Some practical aspects of using and tuning of PCB wedge are considered. Optionally, PCB electrodes 41 may be used at manufacturing tests only. The occurred inaccuracy of ion mirrors may be determined when measuring the required PCB compensation at recovered MRTOF resolution, which in turn could be used for calibrated mechanical adjustment of individual ion mirrors. Alternatively, the number of regulating power supplies 43 may be potentially reduced and the strategy of analyzer tuning may be optimized for constant use. It is expected that a pair of auxiliary power supplies may be used for simultaneous reaching of: creating preset wedge fields at far and near Z-edge, compensating electrodes faulty tilts, and compensating electrodes faulty bends. Indeed, all wedge fields may produce the same action - they tilt the time front of ion packets, and it is expected that a generic distribution of PCB potential may be pre-formed for each mirror, while controlling overall tilt and bow of wedge fields by a pair of low voltage power supplies 43.

Compared to wedge slit W in Fig.3, PCB wedge mirrors 40 and 41 of Fig.4 look more attractive for being more flexible. Adjusting potentials allows adjusting amplitude and sign of bend or tilt of the reflecting equipotential 46.

The proposed compensation mechanism of Fig.3 and Fig.4 relaxes the precision requirements onto parallelism and precision of ion mirror electrodes from the tens of microns range (as described in Fig. l) to 100-300um range and, hence, may allow using lower precision technologies. Embodiments of the invention propose ion mirrors manufactured with more robust, reproducible, and lower cost technology of printed circuit boards (PCBs) at standard (for PCB) precision, being notably lower compared to precision obtainable at standard electrode machining, while using PCB wedge compensation.

Referring to Fig.5, one embodiment 50 of a PCB ion mirror of the present invention comprises: PCB electrodes 51 each having a conductive window 54, attachment ribs 52, and optional aligning holes 53; a base support 55; stiffing ribs 56 and/or stiffing supports 59; a compensating PCB 57 with multiple conductive pads; and an optional spacing electrode 58. PCB ion mirror 50 incorporates features to solve deficiencies of standard PCB technology:

It is important that compensating PCB 57 is used to form an electronically controlled wedge reflecting field (e.g. as described in Fig.4) for the purpose of compensating electrodes 51 misalignments and limited parallelism, specified at 0.1mm in PCB technology. It is believed that PCB ion mirrors are unable to operate in practice without this feature. The internal edge of window 54 is made conductive, similarly to standard PCB vias (usually made electrolytic). The preferred coating is Nickel, referred to in PCB industry as soft gold. The conductive rim may be at least three times wider than the gaps between electrodes 51 to minimize the insulator exposure and to avoid field effects of charged surfaces.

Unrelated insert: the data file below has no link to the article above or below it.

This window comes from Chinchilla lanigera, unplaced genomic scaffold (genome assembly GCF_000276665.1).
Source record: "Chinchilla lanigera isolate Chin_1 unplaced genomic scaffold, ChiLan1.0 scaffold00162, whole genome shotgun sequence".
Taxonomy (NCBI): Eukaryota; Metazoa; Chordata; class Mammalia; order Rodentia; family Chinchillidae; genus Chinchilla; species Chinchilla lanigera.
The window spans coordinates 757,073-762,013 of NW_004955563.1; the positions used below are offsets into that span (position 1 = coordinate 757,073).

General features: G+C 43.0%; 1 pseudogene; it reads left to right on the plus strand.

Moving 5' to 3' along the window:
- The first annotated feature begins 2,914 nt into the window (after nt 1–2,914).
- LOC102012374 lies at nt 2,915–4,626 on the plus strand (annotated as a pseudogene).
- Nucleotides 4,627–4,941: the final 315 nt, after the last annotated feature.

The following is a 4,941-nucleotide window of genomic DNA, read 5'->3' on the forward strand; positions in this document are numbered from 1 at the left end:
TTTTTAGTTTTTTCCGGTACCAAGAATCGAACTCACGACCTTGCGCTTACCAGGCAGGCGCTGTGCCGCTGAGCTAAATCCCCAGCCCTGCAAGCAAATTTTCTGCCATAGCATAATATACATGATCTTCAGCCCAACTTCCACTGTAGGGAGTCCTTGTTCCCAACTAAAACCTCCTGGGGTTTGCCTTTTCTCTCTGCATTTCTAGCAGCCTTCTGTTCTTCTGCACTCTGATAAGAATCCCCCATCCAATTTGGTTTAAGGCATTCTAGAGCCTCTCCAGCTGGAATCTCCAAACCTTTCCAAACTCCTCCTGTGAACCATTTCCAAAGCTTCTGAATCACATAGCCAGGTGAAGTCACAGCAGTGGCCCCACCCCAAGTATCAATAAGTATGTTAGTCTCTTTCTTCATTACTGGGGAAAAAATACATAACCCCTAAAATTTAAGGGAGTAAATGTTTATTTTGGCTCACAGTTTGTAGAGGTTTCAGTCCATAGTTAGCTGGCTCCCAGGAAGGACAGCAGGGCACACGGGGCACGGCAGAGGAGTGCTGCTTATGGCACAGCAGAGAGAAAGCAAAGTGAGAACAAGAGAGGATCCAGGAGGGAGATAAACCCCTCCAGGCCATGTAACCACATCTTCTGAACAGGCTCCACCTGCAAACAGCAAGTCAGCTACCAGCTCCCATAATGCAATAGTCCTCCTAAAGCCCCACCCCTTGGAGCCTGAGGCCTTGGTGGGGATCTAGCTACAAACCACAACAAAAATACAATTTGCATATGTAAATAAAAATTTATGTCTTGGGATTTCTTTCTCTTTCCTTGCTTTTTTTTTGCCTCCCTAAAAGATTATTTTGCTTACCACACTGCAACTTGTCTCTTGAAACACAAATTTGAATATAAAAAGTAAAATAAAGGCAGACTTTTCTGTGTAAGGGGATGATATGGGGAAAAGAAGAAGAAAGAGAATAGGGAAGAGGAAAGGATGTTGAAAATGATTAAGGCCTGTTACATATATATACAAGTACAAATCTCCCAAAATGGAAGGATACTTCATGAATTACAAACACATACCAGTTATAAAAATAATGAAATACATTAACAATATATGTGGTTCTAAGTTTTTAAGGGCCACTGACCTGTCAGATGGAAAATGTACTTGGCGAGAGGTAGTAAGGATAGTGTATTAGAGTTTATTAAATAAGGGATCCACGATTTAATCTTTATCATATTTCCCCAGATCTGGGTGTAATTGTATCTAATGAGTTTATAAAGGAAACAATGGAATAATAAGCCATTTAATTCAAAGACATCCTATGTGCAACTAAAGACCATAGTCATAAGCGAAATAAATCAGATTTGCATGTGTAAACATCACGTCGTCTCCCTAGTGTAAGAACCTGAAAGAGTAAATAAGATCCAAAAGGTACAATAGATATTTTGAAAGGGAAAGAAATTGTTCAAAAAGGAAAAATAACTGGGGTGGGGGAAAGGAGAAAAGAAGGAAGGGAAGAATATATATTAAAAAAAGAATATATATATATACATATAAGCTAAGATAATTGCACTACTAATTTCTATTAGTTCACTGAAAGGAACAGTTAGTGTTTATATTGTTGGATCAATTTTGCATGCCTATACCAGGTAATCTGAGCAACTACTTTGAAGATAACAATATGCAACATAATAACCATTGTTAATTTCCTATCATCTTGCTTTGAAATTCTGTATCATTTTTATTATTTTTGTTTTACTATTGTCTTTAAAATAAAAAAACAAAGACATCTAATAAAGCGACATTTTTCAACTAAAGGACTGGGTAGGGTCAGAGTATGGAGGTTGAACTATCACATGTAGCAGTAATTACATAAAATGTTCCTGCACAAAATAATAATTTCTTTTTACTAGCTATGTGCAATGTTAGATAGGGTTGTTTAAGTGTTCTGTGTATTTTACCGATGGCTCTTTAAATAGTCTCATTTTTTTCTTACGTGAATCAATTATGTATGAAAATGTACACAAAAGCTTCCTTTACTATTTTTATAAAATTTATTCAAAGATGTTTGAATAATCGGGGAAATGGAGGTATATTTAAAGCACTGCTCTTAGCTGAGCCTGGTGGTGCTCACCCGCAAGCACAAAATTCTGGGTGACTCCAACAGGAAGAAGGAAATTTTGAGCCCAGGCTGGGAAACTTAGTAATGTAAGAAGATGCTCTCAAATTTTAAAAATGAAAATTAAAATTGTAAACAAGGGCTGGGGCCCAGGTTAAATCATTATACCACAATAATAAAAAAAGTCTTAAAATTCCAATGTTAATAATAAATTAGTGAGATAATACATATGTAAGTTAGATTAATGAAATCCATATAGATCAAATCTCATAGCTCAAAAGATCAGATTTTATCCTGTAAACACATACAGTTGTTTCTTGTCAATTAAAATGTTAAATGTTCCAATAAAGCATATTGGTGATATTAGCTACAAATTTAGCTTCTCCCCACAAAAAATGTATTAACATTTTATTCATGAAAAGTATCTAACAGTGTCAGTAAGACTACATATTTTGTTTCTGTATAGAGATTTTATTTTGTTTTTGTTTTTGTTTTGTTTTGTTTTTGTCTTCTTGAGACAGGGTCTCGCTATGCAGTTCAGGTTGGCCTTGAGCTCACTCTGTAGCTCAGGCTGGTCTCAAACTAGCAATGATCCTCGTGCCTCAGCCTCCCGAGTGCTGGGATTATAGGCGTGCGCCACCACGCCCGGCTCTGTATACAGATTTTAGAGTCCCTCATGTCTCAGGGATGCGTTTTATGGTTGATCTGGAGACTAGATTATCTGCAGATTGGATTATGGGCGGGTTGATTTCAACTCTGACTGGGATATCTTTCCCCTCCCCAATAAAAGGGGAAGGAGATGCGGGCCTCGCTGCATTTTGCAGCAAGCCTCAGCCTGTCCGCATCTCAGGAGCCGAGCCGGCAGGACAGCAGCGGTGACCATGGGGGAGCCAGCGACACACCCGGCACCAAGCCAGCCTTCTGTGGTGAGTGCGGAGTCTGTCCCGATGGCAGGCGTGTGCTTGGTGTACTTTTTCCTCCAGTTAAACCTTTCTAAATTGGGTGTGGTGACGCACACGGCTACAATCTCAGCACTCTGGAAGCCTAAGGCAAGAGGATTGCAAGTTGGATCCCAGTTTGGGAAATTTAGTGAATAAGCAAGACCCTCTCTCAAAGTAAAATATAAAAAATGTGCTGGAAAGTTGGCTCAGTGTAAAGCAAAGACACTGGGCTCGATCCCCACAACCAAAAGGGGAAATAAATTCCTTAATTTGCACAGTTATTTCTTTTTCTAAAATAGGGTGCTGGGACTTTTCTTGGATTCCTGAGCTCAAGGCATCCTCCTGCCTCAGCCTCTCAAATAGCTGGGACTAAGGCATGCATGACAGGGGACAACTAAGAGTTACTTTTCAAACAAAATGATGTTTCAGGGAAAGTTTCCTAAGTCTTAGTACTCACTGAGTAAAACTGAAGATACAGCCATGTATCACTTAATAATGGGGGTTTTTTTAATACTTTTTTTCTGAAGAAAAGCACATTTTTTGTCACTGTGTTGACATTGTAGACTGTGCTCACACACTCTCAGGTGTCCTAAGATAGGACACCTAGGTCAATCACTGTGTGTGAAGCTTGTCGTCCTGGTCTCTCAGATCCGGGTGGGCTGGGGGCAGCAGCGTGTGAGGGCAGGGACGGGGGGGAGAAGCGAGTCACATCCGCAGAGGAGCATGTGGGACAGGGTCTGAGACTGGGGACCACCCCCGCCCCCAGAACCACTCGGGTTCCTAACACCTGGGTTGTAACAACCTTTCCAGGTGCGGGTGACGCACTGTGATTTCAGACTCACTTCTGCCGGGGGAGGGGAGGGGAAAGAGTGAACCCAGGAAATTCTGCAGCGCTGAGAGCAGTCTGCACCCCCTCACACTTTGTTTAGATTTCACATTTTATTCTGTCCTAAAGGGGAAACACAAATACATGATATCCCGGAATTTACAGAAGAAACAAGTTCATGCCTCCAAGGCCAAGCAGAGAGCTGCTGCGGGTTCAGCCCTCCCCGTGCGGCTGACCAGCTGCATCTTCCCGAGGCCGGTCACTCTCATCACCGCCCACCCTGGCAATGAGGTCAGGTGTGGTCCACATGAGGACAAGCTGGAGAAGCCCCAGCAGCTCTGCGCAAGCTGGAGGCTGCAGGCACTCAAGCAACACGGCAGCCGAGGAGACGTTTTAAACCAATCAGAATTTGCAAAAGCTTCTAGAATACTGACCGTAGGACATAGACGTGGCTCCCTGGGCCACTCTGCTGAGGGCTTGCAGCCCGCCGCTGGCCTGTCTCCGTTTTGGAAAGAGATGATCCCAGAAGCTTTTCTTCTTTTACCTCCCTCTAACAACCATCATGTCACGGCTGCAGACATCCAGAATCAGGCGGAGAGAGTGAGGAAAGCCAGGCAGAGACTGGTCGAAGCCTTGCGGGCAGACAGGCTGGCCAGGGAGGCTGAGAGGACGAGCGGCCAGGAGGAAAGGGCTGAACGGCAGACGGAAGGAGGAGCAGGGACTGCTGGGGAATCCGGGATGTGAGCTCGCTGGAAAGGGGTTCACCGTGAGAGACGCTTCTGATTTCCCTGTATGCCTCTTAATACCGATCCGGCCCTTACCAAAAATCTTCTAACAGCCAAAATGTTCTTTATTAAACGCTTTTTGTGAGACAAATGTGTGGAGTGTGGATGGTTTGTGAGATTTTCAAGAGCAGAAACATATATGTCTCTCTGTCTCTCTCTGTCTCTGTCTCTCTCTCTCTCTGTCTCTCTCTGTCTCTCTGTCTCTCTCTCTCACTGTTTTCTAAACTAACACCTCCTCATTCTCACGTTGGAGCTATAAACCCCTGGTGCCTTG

The tracking distance of uncoated PCB is arranged at outer sides of PCB 51 to reduce surface gradient to under 300-500V/mm, where surface discharges are known to start at lkV/mm. Yet a larger tracking distance may be obtained if avoiding direct contact between edges of electrode 51 and base plate 55.

Though base support 55, stiffing ribs 56 or stiffing supports 59 may be made of any mechanically stable material, preferably, we propose PCB material for matching the thermal expansion coefficient (TCE) of electrodes 51, e.g. being 4-5ppm/C for wide spread FR-4 PCB material. Otherwise, large thermal variations (specified from -50 to +50C) at instrument transportation may ruin the ion mirror precision and flatness. Optionally, one may use more expensive materials with close TCE, say Titanium or ceramics, however, authors are not aware of any low cost material with matching TCE, except G-10 (equivalent of FR-4 PCB), which is far less preferable for reasons of generating dust and chips. Moreover, PCB supports and ribs allow convenient soldering. Slits in supports 55 are aligned with electrode ribs 52, so that ribs could be soldered at outer sides of PCB 55.

Embodiment 50 may be designed to compensate for the expected moderate PCB flexing. PCB electrodes 51 are stiff in the X- and Y-direction. Multiple aligning ribs 52 are soldered to slits in the base support 55, providing stiffness in the Z-direction. Flexing of base PCB plate 55 in the Y-direction (harmful at precision assembly) is compensated by attaching stiffing PCB ribs 56, or stiffing supports 59. Supports 59 may be metal (say aluminium) if using a hole and slit mounting to overcome TCE mismatch. Thus, PCB flexing is prevented in the fully assembled ion mirror in all three directions, where initial parallelism before soldering may be improved by technological jigs.

Referring to Fig.6, embodiment 60 further improves the straightness and stiffness of individual mirror electrodes 51 before the step of entire mirror assembly by soldering of PCB or metal ridges 61 between a pair of electrodes 51. Parallelism of external surfaces of electrodes 51 and mutual alignment of windows 54 may be improved with technological jigs, e.g. referenced with aligning holes 53. Optionally, the same jig may be used for both the attachment of ridges and the assembly of the entire ion mirror.